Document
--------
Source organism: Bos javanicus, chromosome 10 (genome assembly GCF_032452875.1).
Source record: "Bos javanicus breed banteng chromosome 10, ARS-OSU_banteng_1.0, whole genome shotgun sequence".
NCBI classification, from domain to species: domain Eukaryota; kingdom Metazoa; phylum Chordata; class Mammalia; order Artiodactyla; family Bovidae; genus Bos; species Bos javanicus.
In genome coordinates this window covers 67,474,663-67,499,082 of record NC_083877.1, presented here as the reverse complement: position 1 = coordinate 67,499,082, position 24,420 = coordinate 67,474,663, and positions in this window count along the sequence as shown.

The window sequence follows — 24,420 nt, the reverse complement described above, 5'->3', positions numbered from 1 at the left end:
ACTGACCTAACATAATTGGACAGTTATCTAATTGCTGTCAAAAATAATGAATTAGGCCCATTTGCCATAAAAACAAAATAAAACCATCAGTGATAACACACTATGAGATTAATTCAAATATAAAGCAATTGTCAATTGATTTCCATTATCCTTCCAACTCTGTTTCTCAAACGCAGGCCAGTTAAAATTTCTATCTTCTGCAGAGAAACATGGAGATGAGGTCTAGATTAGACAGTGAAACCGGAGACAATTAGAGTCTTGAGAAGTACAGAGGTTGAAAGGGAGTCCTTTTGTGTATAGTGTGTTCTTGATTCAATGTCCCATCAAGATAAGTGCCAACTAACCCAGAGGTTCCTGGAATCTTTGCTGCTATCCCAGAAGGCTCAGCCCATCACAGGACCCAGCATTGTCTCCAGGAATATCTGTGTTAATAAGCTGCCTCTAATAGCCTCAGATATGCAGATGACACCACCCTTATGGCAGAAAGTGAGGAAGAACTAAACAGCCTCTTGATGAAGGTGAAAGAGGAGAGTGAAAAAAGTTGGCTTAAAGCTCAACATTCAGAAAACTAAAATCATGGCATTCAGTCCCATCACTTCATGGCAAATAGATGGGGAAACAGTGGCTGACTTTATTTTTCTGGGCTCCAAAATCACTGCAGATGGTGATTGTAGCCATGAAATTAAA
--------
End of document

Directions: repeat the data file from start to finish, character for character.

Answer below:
Source organism: Bos javanicus, chromosome 10 (genome assembly GCF_032452875.1).
Source record: "Bos javanicus breed banteng chromosome 10, ARS-OSU_banteng_1.0, whole genome shotgun sequence".
NCBI classification, from domain to species: domain Eukaryota; kingdom Metazoa; phylum Chordata; class Mammalia; order Artiodactyla; family Bovidae; genus Bos; species Bos javanicus.
In genome coordinates this window covers 67,474,663-67,499,082 of record NC_083877.1, presented here as the reverse complement: position 1 = coordinate 67,499,082, position 24,420 = coordinate 67,474,663, and positions in this window count along the sequence as shown.

The window sequence follows — 24,420 nt, the reverse complement described above, 5'->3', positions numbered from 1 at the left end:
ACTGACCTAACATAATTGGACAGTTATCTAATTGCTGTCAAAAATAATGAATTAGGCCCATTTGCCATAAAAACAAAATAAAACCATCAGTGATAACACACTATGAGATTAATTCAAATATAAAGCAATTGTCAATTGATTTCCATTATCCTTCCAACTCTGTTTCTCAAACGCAGGCCAGTTAAAATTTCTATCTTCTGCAGAGAAACATGGAGATGAGGTCTAGATTAGACAGTGAAACCGGAGACAATTAGAGTCTTGAGAAGTACAGAGGTTGAAAGGGAGTCCTTTTGTGTATAGTGTGTTCTTGATTCAATGTCCCATCAAGATAAGTGCCAACTAACCCAGAGGTTCCTGGAATCTTTGCTGCTATCCCAGAAGGCTCAGCCCATCACAGGACCCAGCATTGTCTCCAGGAATATCTGTGTTAATAAGCTGCCTCTAATAGCCTCAGATATGCAGATGACACCACCCTTATGGCAGAAAGTGAGGAAGAACTAAACAGCCTCTTGATGAAGGTGAAAGAGGAGAGTGAAAAAAGTTGGCTTAAAGCTCAACATTCAGAAAACTAAAATCATGGCATTCAGTCCCATCACTTCATGGCAAATAGATGGGGAAACAGTGGCTGACTTTATTTTTCTGGGCTCCAAAATCACTGCAGATGGTGATTGTAGCCATGAAATTAAA